Anyone who has seen my Facebook feed this week would know that I finished my final placement for my Bachelor of Nursing this week. This means that I no longer have to wear the Teal uniform of choice, I no longer have to practice under someone else registration, and I no longer need to work for free. But despite all of the finality, and opportunity that lies ahead, the journey to this point has been both enjoyable and enlightening. Every department had its own secrets to share, every shift had a lesson to be learnt, and patient a mystery to resolve.
Advocacy is one of the most important and under utilised component of a Nurses job. It sits at the very core of our being, the reason behind every action, and heart behind every conversation with a Doctor. Recently, whilst caring for a patient, I didn't exercise my right to advocate for them, and as such they have continued to be mis-managed. For confidentiality reasons I will not disclose particulars of the patient, but will instead refer to them as Jeff. I have come up with a nemonic of ABCDE to remind me of the components of Advocacy, and I hope they will help you too.
I have started my placement in the Intensive Care Unit (ICU) of one of the hospitals in my region. Like most ICUs they run on 12 hour shifts, specifically for the one I am placed at 0700 till 1930 and 1900 till 0700. On the surface this seems great, over 3 weeks you work 10 days and are still counted and paid as Full Time, you have 11 days off over the same period, there is no such thing as a late-early, and the likelihood of being asked to stay back is greatly diminished. Though all of these things are true, and I will expand on some in a moment, there have been some interesting issues develop along the way.
This week, and subsequently the week prior, saw me completing my two week placement in our local Emergency Department. Originally I was merely excited to just get a glimpse of the chaos and mayhem of ED. Having now spent the two weeks in ED.... I WANT MORE!!!
Dear Wife, I know you hate these public displays of emotion. They cause you to feel anxious, shy, and force you to become a little more recluse. I know that what we feel is between Us and God. I know that everything I am going to say here is of no surprise. But it shouldn't be. This should be nothing more than an overly public confirmation of everything you already know. But I am going to share it anyway.
Over the past couple of weeks I have been reflecting on palliative care and what it is to experience a Good Death. I have had the honour of being a nurse to several patients in their final days and moments, and to my glee they have all experienced what I would call a Good Death. This also triggered thoughts surrounding my family losses in recent years, and the ones that are to come. More broadly this raised the discussion around assisted suicide and the moral, legal, and ethical issues surrounding the idea.
I have been Nursing for about a year now, which isn't a lot in the grand scheme of things but never the less, and I have had the pleasure of experiencing Mental Health Nursing in two different facilities, Medical Nursing in two seperate facilities, Aged Care Nursing, and Surgical Nursing. Though this only scratches the surface of what nursing is available with; Oncology, Cardiac, Emergency, Intensive Care, Renal, Respiratory, Rural and Remote, and Midwifery just to name a few. I have recently been reviewing my career and what each section has taught me, showed me, and revealed to me about my nursing.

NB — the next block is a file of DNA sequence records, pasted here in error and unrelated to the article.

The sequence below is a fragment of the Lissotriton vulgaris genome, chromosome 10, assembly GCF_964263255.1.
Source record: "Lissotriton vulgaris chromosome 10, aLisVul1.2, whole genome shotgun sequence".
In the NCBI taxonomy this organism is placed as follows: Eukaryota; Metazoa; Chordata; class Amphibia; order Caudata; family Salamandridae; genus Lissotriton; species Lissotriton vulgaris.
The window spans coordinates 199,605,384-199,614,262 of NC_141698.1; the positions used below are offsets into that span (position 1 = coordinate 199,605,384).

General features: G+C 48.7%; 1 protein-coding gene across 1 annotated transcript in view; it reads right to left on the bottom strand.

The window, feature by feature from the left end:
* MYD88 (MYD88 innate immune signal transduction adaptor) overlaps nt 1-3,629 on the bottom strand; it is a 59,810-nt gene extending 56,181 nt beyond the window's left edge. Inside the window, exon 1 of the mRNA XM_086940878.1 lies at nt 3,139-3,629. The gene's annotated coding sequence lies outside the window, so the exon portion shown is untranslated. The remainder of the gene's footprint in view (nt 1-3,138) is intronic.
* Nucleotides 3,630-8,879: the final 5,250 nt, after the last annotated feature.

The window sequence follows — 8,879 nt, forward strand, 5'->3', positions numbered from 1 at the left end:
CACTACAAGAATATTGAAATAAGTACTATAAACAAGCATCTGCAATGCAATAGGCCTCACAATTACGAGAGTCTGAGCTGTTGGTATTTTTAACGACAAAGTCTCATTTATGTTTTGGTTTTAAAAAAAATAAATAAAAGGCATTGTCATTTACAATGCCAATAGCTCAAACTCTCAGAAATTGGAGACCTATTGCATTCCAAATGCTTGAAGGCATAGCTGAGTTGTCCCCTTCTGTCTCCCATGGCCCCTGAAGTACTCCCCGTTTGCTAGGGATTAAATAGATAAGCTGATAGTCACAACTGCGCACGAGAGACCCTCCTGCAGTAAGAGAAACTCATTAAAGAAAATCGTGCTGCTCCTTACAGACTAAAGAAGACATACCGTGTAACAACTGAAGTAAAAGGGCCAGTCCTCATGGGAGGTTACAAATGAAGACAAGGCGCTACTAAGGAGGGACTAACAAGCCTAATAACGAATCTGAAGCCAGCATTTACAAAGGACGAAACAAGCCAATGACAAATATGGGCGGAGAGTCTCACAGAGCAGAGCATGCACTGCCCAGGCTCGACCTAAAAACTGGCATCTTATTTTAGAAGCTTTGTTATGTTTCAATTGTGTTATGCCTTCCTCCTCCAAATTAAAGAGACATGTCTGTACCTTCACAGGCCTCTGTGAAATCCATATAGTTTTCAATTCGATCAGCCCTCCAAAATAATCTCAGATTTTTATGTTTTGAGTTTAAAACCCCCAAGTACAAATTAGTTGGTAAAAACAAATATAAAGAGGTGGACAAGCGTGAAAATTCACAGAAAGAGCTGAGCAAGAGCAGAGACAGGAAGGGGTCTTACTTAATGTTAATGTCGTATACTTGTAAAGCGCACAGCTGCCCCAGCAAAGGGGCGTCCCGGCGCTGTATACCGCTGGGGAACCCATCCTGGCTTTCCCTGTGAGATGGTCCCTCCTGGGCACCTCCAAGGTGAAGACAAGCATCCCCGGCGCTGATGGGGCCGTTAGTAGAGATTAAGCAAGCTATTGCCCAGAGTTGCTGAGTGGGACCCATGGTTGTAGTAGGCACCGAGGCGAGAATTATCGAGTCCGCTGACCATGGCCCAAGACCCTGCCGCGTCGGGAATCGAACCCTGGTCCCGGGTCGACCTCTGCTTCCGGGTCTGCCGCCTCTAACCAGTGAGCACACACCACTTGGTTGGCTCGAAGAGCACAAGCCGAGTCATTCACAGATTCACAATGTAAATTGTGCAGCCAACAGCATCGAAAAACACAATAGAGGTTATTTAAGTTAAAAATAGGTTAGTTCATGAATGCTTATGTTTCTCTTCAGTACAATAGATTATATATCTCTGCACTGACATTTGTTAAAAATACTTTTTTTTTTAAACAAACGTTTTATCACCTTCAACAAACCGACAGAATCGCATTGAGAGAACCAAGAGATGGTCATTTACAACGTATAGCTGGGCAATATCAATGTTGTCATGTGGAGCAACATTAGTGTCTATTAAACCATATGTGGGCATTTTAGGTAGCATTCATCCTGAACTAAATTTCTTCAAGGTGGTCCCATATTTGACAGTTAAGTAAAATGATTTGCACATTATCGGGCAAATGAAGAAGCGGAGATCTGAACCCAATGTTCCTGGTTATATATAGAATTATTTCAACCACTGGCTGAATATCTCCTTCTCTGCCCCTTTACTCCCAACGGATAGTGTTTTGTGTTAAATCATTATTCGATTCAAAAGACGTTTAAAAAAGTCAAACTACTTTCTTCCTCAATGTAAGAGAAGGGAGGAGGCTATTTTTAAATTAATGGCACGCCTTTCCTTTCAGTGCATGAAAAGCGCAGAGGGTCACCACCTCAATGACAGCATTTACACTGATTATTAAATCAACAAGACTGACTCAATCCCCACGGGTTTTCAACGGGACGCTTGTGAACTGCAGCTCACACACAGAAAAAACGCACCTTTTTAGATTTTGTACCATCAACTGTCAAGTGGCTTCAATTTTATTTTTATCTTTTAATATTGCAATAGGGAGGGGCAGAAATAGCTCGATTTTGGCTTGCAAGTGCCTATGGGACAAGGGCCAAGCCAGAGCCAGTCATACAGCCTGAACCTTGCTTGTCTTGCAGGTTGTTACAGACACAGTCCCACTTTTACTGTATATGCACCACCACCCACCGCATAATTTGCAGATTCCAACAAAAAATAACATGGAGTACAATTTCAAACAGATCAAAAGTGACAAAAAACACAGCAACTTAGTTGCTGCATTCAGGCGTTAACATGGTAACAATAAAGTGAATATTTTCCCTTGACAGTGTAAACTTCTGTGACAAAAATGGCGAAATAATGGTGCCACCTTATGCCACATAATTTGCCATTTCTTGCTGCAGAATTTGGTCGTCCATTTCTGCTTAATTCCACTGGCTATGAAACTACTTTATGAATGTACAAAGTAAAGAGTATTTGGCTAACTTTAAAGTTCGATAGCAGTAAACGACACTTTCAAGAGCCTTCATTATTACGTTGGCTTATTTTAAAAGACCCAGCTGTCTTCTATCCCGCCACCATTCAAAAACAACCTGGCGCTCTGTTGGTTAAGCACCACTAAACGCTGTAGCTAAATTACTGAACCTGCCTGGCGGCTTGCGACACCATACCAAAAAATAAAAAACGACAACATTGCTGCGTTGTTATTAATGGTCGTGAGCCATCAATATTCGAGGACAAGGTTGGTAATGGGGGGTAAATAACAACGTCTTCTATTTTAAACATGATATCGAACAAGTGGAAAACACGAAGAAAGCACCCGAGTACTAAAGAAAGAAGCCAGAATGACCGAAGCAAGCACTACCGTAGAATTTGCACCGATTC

This week saw the last exam for the semester, and the last contact day for University in 2018. Though I have enjoyed the learning and content covered this year, I am also looking forward to having some down time and enjoying time with the family, friends, hobbies, and other neglected facets of my life. The journey through 2018 has been an interesting one, with a new child, new mental health issues, and the challenges of continuing to juggle everything else.
Over the past Five Weeks I have completed my Acute Care Placement for my Diploma of Nursing, to catch up on the day by day click here. Over that time I learnt may very valuable lessons, what many tasks drains can be used for, the effect of different sound care products, the differing cocktails of anaesthetics, and how diverse the multidisciplinary team really is. But given that most of that can be learnt from a book or educator I will leave those particular lessons to them. Instead, I will focus on the lessons that are picked up along the way, shared by other nurses and learnt from the patients themselves.
Day 1 saw us all complete the Mandatory Training for the facility with a number of other staff. The day ran for approximately 9 ½ hours and covered everything from Emergency situations, CPR, Manual Handling, Infection Control, Aggressive Behaviour Management, Electrical Safety, WH&S and an overview of Company, which included a brief talk from the Facility CEO.
As regular readers will know I am coming to the end of my Diploma of Nursing studies, which culminates with a five week Acute Care placement, totally some 200 hours. As I did with my Aged Care placement and my Community Care placement, I will be documenting my thoughts, interactions and reflections on my experience. Unlike my last two placements, I will not be summarising after the fact, but in fact giving a daily summary of experiences, emotions and lessons learnt.
Sharing some of the simple things that have helped make me a Studious Student and the habits that can be adopted to ensure that you too can be the best that you can be.
Five Community Care Reflections - A look back on the week that was
A reflection on my Aged Care Placement, given my looming Community Care Placement